John Oliver Furiously Considers the Aftermath of the Brexit Vote


Last night on John Oliver’s Last Week Tonight, the host spoke of the decision that’s “Shaken the world, not in a Muhammad Ali-beating-Sonny-Liston kind of way, but more in a those-Ikea-meatballs-you-love-contain-horse kind of way.” He’s speaking, of course, about the Brexit (as he’d also done the weekend prior, likely in the hopes that it’d be a prophylactic, until…well) following the long-awaited vote on June 23, said vote’s surprising outcome (the citizens of England deciding to leave the European Union via a movement that had latched onto people’s legitimate financial woes and disenchantment with the Union, but which had done so largely in order to further an insidious, white nationalist cause), and said outcome’s immediate impact on the now-plummeting British economy.

Oliver begins by showing clips of British reportage from the past weekend, and the somewhat defeated tone it took on as it discussed the deteriorating market and the imminent hunt for a new Prime Minister after David Cameron announced that he’d be resigning due to the decision. The prospect of no more Cameron “should make [one] happy,” says Oliver — but instead he equates it to catching an ice-cream cone out of the air, only to realize it was flying “because a child was hit by a car.”

Oliver certainly isn’t sparing to the “modern compassionate conservative” Prime Minister, as we’d seen in the past in his segment about Piggate — a scandal he exhumed for a joke last night. Oliver notes that, despite Cameron ultimately being anti-Brexit, he initially proposed it; Oliver says, “Cameron proposed the in-or-out choice himself, which he normally only does when he’s deciding whether to fuck a pig’s mouth.” He also launches exquisite insults at the two people whose status the Brexit vote has bolstered: UK Independence Party leader Nigel Farrage and MP Boris Johnson.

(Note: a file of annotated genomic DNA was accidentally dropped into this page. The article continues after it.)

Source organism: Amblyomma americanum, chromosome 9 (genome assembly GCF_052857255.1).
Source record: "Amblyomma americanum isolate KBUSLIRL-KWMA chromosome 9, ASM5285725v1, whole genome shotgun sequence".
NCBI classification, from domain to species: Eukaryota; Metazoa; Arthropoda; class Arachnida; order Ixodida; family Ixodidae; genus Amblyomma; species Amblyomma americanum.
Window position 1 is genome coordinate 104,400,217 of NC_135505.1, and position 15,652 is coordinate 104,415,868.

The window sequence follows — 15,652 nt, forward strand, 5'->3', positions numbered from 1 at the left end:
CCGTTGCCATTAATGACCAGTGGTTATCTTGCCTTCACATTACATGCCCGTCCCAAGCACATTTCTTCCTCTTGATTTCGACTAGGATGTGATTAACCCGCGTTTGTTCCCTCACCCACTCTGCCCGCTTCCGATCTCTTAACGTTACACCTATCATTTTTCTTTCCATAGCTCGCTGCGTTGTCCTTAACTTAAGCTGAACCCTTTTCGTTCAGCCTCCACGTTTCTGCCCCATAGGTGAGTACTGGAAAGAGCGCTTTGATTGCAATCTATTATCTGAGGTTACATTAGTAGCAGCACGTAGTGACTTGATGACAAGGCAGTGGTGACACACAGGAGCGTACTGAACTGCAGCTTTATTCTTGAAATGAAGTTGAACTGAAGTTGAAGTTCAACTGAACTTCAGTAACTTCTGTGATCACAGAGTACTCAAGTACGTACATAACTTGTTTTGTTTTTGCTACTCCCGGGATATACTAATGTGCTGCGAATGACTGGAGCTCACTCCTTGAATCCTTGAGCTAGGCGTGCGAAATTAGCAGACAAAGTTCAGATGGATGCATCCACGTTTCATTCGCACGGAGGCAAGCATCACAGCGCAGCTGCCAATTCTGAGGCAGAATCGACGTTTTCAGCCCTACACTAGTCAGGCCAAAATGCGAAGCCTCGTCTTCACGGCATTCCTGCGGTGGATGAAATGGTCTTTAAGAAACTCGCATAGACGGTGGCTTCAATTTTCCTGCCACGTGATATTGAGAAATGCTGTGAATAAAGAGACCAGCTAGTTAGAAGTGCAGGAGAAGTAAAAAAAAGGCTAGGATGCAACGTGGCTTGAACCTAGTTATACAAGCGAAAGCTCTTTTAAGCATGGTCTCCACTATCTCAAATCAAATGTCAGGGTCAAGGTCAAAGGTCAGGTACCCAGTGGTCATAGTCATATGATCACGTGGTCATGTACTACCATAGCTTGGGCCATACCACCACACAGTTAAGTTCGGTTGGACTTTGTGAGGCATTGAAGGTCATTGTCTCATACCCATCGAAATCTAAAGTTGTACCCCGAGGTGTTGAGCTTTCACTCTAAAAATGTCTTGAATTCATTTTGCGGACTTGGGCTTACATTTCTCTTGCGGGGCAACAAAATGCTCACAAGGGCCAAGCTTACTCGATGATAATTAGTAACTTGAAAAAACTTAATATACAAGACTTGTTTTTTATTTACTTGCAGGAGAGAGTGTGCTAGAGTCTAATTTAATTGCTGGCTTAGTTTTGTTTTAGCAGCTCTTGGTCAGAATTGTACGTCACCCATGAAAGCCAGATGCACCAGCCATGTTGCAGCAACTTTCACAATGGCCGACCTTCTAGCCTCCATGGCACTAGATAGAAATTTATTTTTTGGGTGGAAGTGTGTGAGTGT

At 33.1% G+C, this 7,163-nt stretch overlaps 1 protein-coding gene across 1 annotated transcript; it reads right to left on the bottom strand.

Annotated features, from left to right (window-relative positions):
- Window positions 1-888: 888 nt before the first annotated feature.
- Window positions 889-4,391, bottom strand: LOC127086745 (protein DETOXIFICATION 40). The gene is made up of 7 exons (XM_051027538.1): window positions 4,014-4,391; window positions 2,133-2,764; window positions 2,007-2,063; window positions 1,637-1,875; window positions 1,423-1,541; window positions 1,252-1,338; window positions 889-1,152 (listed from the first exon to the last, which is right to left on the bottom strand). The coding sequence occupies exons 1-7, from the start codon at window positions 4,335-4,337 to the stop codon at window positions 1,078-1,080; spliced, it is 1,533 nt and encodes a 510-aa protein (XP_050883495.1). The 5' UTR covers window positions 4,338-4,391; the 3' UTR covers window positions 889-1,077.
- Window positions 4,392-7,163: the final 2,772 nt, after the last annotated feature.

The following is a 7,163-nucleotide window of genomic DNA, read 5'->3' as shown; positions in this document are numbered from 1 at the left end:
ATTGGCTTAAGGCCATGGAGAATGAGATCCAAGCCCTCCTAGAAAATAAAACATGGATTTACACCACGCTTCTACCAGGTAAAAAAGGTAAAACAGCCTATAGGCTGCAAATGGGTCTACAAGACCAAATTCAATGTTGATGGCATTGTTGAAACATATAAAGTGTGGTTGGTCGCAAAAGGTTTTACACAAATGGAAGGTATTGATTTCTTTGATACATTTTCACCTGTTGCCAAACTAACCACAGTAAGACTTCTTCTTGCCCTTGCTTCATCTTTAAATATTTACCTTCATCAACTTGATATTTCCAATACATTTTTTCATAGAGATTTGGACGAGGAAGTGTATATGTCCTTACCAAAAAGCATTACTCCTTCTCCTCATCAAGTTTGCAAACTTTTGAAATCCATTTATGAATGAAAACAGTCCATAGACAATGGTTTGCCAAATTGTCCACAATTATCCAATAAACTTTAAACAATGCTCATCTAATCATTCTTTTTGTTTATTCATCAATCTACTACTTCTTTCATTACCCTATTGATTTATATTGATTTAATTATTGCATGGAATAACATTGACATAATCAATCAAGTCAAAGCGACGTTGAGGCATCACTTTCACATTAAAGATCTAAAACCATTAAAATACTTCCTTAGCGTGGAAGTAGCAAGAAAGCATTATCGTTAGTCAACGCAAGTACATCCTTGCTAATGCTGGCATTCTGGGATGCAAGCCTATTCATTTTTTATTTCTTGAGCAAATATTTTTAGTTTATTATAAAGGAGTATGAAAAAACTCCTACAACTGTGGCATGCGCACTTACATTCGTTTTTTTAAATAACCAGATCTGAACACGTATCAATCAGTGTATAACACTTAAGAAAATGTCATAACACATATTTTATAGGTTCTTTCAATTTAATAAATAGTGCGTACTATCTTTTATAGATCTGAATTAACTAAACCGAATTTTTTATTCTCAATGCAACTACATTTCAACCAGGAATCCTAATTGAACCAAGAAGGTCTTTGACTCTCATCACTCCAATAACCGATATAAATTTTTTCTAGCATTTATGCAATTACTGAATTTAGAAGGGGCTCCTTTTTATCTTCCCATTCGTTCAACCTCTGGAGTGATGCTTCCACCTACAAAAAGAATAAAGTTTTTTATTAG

“Basically, whoever the next British Prime Minister is going to be, whether it’s Boris Johnson or a racist tea kettle, they are going to be in for a rough two years” — as they’ll have two years to settle negotiations for the exit; Oliver explains that, out of fear of other countries imitating Britain and attempting to secede, the EU may be particularly tough negotiators. He concluded with the fact that the Brexit will soon potentially beleaguer people who’d emigrated and started lives in the UK from elsewhere in Europe because of the free movement of labor laws under the EU — and how they now don’t know what’s in store for their future in the country.

Watch Oliver’s clip: